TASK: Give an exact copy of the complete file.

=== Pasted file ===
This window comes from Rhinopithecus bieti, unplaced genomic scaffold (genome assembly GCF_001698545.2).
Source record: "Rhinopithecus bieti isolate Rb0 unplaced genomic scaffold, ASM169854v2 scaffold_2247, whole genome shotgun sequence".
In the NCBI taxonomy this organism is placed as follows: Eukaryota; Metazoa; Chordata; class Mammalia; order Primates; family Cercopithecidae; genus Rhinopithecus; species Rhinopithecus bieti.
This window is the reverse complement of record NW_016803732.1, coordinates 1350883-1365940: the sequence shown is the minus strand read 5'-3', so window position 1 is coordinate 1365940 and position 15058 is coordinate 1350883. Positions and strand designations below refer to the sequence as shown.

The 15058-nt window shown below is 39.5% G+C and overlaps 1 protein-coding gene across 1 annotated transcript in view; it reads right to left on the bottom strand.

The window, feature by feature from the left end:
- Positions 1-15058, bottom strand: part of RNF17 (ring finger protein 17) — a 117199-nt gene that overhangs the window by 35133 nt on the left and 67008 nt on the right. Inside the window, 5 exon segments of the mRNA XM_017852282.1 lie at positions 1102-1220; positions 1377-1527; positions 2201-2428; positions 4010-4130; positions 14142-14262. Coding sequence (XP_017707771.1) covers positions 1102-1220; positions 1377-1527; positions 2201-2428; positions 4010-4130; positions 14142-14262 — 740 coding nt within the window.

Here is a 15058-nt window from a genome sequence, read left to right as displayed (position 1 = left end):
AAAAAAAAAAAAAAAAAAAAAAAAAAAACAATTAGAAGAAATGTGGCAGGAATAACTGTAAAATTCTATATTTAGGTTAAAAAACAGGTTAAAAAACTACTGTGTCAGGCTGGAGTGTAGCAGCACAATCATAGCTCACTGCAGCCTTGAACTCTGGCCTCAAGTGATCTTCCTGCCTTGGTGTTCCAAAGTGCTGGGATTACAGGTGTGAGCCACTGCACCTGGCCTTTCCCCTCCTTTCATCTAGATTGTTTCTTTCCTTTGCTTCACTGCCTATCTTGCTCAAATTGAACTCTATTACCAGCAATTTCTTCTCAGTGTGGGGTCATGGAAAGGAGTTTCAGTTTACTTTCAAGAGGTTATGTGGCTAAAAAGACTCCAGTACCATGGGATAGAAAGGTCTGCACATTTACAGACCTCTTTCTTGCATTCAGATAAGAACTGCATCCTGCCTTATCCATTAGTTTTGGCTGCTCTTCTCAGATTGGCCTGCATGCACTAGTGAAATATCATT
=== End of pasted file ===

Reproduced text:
This window comes from Rhinopithecus bieti, unplaced genomic scaffold (genome assembly GCF_001698545.2).
Source record: "Rhinopithecus bieti isolate Rb0 unplaced genomic scaffold, ASM169854v2 scaffold_2247, whole genome shotgun sequence".
In the NCBI taxonomy this organism is placed as follows: Eukaryota; Metazoa; Chordata; class Mammalia; order Primates; family Cercopithecidae; genus Rhinopithecus; species Rhinopithecus bieti.
This window is the reverse complement of record NW_016803732.1, coordinates 1350883-1365940: the sequence shown is the minus strand read 5'-3', so window position 1 is coordinate 1365940 and position 15058 is coordinate 1350883. Positions and strand designations below refer to the sequence as shown.

The 15058-nt window shown below is 39.5% G+C and overlaps 1 protein-coding gene across 1 annotated transcript in view; it reads right to left on the bottom strand.

The window, feature by feature from the left end:
- Positions 1-15058, bottom strand: part of RNF17 (ring finger protein 17) — a 117199-nt gene that overhangs the window by 35133 nt on the left and 67008 nt on the right. Inside the window, 5 exon segments of the mRNA XM_017852282.1 lie at positions 1102-1220; positions 1377-1527; positions 2201-2428; positions 4010-4130; positions 14142-14262. Coding sequence (XP_017707771.1) covers positions 1102-1220; positions 1377-1527; positions 2201-2428; positions 4010-4130; positions 14142-14262 — 740 coding nt within the window.

Here is a 15058-nt window from a genome sequence, read left to right as displayed (position 1 = left end):
AAAAAAAAAAAAAAAAAAAAAAAAAAAACAATTAGAAGAAATGTGGCAGGAATAACTGTAAAATTCTATATTTAGGTTAAAAAACAGGTTAAAAAACTACTGTGTCAGGCTGGAGTGTAGCAGCACAATCATAGCTCACTGCAGCCTTGAACTCTGGCCTCAAGTGATCTTCCTGCCTTGGTGTTCCAAAGTGCTGGGATTACAGGTGTGAGCCACTGCACCTGGCCTTTCCCCTCCTTTCATCTAGATTGTTTCTTTCCTTTGCTTCACTGCCTATCTTGCTCAAATTGAACTCTATTACCAGCAATTTCTTCTCAGTGTGGGGTCATGGAAAGGAGTTTCAGTTTACTTTCAAGAGGTTATGTGGCTAAAAAGACTCCAGTACCATGGGATAGAAAGGTCTGCACATTTACAGACCTCTTTCTTGCATTCAGATAAGAACTGCATCCTGCCTTATCCATTAGTTTTGGCTGCTCTTCTCAGATTGGCCTGCATGCACTAGTGAAATATCATT